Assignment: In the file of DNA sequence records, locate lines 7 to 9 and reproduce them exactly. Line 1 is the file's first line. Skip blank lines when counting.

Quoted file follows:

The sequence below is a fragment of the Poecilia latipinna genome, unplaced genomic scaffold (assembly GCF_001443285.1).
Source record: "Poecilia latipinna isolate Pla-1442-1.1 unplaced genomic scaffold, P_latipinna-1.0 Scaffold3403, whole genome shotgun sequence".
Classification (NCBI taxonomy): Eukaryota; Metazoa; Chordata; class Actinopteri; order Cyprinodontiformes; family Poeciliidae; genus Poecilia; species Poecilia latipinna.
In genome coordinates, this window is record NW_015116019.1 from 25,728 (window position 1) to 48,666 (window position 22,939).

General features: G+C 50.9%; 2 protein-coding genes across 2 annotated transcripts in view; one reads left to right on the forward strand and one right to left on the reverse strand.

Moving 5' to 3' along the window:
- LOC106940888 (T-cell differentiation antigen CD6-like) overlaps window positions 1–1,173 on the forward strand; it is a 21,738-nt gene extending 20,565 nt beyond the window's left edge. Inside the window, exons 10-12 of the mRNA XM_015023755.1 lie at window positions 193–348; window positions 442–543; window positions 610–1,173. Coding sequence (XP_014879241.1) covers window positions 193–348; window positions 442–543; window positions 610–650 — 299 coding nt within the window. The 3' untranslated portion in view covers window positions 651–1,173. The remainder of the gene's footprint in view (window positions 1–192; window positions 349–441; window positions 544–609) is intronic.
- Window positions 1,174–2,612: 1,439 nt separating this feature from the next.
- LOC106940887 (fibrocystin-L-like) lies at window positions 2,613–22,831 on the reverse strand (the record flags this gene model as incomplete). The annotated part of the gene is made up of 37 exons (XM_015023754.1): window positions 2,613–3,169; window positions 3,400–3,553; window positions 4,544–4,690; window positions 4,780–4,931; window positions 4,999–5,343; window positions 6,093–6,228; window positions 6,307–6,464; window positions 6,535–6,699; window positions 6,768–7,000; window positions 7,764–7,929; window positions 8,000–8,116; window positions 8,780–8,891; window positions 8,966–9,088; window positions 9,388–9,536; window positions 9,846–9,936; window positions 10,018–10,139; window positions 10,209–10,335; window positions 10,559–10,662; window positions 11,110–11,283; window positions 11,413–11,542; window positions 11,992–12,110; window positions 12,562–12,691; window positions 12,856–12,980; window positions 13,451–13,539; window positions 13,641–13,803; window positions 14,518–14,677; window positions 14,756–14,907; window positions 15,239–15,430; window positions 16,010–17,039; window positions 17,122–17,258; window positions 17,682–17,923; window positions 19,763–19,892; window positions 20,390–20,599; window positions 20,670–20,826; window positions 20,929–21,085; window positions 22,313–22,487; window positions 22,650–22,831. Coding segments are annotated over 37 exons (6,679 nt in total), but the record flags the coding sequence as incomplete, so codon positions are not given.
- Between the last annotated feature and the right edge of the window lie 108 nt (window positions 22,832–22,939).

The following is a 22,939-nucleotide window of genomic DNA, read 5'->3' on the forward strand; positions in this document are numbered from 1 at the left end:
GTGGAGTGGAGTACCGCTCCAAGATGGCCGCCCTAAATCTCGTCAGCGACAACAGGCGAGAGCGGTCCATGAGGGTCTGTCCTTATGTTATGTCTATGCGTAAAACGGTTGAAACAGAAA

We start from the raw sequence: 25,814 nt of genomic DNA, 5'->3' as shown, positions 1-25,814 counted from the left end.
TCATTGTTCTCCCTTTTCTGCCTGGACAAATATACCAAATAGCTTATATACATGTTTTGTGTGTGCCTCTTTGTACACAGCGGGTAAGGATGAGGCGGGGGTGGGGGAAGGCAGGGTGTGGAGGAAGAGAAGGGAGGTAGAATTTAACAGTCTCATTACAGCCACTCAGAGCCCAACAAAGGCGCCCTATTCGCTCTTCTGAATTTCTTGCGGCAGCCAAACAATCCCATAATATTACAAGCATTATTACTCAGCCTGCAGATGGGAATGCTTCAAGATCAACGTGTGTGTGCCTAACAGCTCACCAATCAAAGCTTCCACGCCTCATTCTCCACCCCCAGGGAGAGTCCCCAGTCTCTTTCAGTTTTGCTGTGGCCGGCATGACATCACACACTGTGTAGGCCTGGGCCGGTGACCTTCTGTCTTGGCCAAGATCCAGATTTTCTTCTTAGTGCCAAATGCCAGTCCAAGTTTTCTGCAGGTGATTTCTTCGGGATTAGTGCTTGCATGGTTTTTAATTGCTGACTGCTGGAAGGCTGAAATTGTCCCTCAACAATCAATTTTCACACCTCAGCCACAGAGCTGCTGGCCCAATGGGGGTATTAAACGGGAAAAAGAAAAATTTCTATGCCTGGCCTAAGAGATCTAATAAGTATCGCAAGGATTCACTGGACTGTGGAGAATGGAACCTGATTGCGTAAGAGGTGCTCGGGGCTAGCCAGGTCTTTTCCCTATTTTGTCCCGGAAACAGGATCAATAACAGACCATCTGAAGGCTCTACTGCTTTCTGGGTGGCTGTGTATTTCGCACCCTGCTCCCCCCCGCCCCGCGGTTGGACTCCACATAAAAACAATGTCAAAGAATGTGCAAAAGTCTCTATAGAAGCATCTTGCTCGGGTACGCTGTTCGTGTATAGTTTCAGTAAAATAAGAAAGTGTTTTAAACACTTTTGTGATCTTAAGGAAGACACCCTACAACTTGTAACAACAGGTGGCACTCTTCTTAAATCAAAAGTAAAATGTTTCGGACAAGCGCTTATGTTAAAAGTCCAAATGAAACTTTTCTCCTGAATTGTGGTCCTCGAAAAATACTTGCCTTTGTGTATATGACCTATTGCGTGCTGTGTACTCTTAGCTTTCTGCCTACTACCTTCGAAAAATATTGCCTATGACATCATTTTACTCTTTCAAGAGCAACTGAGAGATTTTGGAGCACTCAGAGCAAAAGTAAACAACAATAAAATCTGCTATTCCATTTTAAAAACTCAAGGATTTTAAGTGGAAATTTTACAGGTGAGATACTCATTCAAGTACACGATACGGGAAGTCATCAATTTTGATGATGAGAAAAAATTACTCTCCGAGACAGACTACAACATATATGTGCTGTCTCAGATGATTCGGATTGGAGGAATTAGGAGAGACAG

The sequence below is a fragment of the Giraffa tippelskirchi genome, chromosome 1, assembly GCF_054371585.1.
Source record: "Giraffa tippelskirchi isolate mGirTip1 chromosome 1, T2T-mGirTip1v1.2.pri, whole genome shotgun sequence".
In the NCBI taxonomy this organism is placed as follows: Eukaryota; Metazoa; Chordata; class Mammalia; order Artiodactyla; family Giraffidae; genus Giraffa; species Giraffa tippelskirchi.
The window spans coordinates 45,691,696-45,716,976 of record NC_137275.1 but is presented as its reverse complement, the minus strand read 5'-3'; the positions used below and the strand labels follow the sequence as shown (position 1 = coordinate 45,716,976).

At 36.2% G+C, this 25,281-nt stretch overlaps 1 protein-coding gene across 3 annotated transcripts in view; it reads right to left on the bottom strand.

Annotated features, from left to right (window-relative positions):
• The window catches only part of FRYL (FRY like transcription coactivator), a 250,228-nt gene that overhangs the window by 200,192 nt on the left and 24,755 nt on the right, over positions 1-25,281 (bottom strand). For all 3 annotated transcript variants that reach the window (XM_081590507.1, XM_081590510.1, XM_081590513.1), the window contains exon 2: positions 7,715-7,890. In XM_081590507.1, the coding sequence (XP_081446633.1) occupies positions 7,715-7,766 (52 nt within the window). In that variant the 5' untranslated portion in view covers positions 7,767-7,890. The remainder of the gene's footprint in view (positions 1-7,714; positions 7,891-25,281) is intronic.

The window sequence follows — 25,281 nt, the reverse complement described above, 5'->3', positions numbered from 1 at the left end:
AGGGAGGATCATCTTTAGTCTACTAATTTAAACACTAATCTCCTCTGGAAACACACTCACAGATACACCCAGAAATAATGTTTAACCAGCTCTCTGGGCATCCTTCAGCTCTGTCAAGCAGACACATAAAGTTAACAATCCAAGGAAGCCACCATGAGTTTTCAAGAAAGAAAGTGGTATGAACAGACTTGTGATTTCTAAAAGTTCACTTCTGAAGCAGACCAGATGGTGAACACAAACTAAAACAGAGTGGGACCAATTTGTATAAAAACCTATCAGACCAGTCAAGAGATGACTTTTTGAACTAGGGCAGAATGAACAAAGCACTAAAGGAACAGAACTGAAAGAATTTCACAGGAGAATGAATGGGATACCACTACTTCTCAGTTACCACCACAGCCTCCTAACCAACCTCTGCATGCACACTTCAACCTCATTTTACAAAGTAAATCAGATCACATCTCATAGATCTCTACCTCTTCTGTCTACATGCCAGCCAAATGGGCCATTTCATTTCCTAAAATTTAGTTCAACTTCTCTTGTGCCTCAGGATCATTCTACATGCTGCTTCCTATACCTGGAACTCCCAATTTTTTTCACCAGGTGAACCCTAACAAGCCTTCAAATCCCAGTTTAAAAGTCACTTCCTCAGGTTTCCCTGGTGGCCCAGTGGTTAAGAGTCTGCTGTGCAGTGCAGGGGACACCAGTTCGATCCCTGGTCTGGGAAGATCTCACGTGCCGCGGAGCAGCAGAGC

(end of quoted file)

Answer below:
- LOC106940888 (T-cell differentiation antigen CD6-like) overlaps window positions 1–1,173 on the forward strand; it is a 21,738-nt gene extending 20,565 nt beyond the window's left edge. Inside the window, exons 10-12 of the mRNA XM_015023755.1 lie at window positions 193–348; window positions 442–543; window positions 610–1,173. Coding sequence (XP_014879241.1) covers window positions 193–348; window positions 442–543; window positions 610–650 — 299 coding nt within the window. The 3' untranslated portion in view covers window positions 651–1,173. The remainder of the gene's footprint in view (window positions 1–192; window positions 349–441; window positions 544–609) is intronic.
- Window positions 1,174–2,612: 1,439 nt separating this feature from the next.
- LOC106940887 (fibrocystin-L-like) lies at window positions 2,613–22,831 on the reverse strand (the record flags this gene model as incomplete). The annotated part of the gene is made up of 37 exons (XM_015023754.1): window positions 2,613–3,169; window positions 3,400–3,553; window positions 4,544–4,690; window positions 4,780–4,931; window positions 4,999–5,343; window positions 6,093–6,228; window positions 6,307–6,464; window positions 6,535–6,699; window positions 6,768–7,000; window positions 7,764–7,929; window positions 8,000–8,116; window positions 8,780–8,891; window positions 8,966–9,088; window positions 9,388–9,536; window positions 9,846–9,936; window positions 10,018–10,139; window positions 10,209–10,335; window positions 10,559–10,662; window positions 11,110–11,283; window positions 11,413–11,542; window positions 11,992–12,110; window positions 12,562–12,691; window positions 12,856–12,980; window positions 13,451–13,539; window positions 13,641–13,803; window positions 14,518–14,677; window positions 14,756–14,907; window positions 15,239–15,430; window positions 16,010–17,039; window positions 17,122–17,258; window positions 17,682–17,923; window positions 19,763–19,892; window positions 20,390–20,599; window positions 20,670–20,826; window positions 20,929–21,085; window positions 22,313–22,487; window positions 22,650–22,831. Coding segments are annotated over 37 exons (6,679 nt in total), but the record flags the coding sequence as incomplete, so codon positions are not given.